By New Haven Register | Luther Turmelle | Thursday, May 24, 2018
Officials with a trade group for the largest airlines in the United States said travelers flying out of Connecticut’s Bradley International Airport are seeing the lowest airfares in 18 years.
When adjusted for inflation, domestic airfares from Bradley are down 11 percent since 2000, according to officials with Airlines for America. An average one-way fare out of the Windsor Locks-based airport, including ancillaries, costs $197.76, according to the trade group’s analysis.
“Connecticut travelers taking to the skies this summer are benefiting from continuously low fares in the region and increased competition from low-cost and ultra-low cost carriers that are flying to more destinations than ever before,” John Heimlich, vice president and chief economist for the group, said in a statement. “There’s never been a better time to fly and passengers should take advantage of these economic conditions to plan their summer travel.”
Heimlich said the addition of ultra-low cost carrier Spirit Airlines is an example of the kind of increased competition that is benefiting travelers that fly out of Bradley. Spirit began flying out of Bradley in April 2017 to Myrtle Beach, S.C., and Florida.
This summer, JetBlue will increase its flights out of Bradley by nearly 15 percent compared to 2015, according to Heimlich.
The decrease in the cost of domestic airfares at Bradley is part of a national trend, according to Airlines for America officials. Over the last three years, the average cost of an inflation-adjusted round-trip ticket has fallen by 13 percent from $391 to $340.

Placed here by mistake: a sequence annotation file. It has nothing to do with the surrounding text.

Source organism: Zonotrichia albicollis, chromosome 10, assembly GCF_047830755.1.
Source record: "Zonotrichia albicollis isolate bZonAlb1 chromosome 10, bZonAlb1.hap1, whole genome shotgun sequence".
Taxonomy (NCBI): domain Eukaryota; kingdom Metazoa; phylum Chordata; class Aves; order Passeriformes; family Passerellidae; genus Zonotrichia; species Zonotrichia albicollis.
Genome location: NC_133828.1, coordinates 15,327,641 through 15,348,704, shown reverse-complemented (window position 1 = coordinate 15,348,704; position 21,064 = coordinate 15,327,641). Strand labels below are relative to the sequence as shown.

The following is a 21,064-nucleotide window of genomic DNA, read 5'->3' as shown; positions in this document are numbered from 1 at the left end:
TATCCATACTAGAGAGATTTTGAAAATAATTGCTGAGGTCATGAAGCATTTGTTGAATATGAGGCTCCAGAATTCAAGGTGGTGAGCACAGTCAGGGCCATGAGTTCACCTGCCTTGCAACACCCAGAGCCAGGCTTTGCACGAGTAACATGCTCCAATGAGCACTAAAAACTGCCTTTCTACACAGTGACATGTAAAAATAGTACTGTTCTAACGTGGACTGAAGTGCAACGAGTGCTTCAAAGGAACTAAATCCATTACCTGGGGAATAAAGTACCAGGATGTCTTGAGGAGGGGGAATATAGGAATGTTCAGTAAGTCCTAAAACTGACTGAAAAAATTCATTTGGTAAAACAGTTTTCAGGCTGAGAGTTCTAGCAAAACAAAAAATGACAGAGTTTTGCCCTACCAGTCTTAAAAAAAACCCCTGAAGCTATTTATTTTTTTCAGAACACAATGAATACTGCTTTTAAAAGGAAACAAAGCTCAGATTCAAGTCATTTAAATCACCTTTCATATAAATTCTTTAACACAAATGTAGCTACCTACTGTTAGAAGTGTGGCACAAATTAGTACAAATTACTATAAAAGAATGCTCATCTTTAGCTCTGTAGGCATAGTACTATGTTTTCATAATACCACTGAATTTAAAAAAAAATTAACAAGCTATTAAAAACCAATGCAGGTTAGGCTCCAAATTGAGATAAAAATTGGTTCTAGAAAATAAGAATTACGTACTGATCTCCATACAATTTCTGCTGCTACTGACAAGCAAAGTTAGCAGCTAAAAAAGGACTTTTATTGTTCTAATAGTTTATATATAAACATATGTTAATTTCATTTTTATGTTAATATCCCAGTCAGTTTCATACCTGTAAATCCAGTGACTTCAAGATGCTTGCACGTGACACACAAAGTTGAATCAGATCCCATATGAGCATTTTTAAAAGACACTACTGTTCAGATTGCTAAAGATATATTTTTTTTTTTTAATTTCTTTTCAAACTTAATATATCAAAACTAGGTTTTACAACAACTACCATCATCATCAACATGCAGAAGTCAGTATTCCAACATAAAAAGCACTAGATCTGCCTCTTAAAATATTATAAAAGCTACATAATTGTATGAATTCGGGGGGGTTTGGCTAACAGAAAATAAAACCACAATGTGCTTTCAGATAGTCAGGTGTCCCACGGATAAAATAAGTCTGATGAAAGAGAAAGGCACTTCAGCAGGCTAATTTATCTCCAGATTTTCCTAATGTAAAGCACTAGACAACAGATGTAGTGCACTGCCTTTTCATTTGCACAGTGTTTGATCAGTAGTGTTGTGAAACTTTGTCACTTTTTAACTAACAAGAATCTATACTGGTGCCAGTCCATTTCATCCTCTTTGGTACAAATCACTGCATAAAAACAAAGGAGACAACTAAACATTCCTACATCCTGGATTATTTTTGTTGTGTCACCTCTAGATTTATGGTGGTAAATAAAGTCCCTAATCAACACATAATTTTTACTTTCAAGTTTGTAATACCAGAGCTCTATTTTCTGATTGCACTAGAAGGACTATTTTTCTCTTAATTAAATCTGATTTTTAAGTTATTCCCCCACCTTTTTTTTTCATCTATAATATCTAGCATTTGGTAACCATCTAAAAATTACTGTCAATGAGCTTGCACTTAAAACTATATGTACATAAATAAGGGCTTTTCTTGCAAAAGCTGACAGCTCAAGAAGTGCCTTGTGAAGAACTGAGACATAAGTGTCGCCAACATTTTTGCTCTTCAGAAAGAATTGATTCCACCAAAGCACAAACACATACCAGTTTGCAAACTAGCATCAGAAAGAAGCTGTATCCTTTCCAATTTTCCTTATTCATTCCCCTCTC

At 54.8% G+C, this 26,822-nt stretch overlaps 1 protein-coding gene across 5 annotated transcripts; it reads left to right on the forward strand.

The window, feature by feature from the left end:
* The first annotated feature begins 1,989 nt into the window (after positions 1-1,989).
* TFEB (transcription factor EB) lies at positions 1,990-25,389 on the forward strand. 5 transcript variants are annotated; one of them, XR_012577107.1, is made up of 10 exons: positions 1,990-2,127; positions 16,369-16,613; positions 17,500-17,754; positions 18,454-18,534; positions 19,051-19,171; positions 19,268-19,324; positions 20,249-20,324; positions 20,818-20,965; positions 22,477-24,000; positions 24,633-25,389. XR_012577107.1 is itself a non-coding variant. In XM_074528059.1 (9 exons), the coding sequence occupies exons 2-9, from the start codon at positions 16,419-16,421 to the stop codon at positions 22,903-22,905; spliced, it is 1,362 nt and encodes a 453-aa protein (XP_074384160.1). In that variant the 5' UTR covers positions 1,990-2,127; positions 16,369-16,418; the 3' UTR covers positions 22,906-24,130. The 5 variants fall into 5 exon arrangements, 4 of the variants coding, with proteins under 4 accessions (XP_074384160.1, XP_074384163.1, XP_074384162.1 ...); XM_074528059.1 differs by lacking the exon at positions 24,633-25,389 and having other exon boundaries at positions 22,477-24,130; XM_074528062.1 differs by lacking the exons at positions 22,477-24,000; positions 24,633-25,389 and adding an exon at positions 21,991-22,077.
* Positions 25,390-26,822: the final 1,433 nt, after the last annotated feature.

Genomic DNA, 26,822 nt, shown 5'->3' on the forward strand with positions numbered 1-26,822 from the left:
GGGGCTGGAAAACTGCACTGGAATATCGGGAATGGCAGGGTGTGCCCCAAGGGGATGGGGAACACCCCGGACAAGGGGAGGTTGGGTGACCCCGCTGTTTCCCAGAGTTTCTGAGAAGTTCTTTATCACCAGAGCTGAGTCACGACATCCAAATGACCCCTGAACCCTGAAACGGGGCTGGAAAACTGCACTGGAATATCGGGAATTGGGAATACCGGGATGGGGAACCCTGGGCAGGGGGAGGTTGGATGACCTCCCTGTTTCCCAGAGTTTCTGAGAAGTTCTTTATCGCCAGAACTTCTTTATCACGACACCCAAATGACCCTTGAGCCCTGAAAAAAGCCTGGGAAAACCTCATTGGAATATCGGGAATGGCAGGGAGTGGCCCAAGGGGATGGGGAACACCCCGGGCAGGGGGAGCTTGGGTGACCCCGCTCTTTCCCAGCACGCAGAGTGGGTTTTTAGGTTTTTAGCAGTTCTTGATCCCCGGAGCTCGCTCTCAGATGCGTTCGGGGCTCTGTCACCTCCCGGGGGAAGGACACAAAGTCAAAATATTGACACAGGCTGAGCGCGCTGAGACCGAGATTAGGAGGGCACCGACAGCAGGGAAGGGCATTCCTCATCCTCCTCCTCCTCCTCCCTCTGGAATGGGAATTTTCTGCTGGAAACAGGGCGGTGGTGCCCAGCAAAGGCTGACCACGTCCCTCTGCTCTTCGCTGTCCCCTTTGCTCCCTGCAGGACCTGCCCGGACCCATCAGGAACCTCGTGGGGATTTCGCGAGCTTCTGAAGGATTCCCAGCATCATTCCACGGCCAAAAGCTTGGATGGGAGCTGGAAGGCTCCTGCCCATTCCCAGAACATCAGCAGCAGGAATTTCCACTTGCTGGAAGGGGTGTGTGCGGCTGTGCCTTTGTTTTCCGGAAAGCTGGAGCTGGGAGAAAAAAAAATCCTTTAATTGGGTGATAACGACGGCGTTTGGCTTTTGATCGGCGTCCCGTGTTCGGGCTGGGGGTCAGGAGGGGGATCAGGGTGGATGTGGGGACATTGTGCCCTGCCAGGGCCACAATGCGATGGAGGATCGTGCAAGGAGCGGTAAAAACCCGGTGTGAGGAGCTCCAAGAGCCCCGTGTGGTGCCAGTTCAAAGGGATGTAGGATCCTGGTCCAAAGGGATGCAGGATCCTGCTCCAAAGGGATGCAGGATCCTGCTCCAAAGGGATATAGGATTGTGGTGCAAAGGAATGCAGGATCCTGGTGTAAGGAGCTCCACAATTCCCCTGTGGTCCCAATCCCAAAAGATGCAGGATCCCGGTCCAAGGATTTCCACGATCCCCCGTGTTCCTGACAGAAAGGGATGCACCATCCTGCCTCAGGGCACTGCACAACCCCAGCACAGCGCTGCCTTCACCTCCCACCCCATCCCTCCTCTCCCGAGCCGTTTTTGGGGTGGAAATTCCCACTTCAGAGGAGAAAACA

Airlines for America is expecting an all-time high for summer air travel with 246.1 million passengers to fly globally from June 1 and August 31. That translates to 2.68 million per day and represents, a 3.7 percent increase from 2017.
Airlines are adding 116,000 more seats per day across their networks to handle the increase in travelers.
Connecticut Airport Authority Executive Director Kevin Dillon said the agency has been able to increase the number of available airline seats at Bradley by 27 percent over a period of almost five years. The Airport Authority took over control of Bradley in July 2013.
“We have put a strong emphasis on route development at Bradley, and it is clear that those efforts have paid off with the reestablishment of transatlantic service, multiple nonstop options to the West Coast, and new services to a number of other major destinations,” Dillon said.
Bradley last year had its largest annual growth in passenger traffic since 2014. The airport served 6.43 million passengers in 2017, a 6.2 percent increase compared to 2016.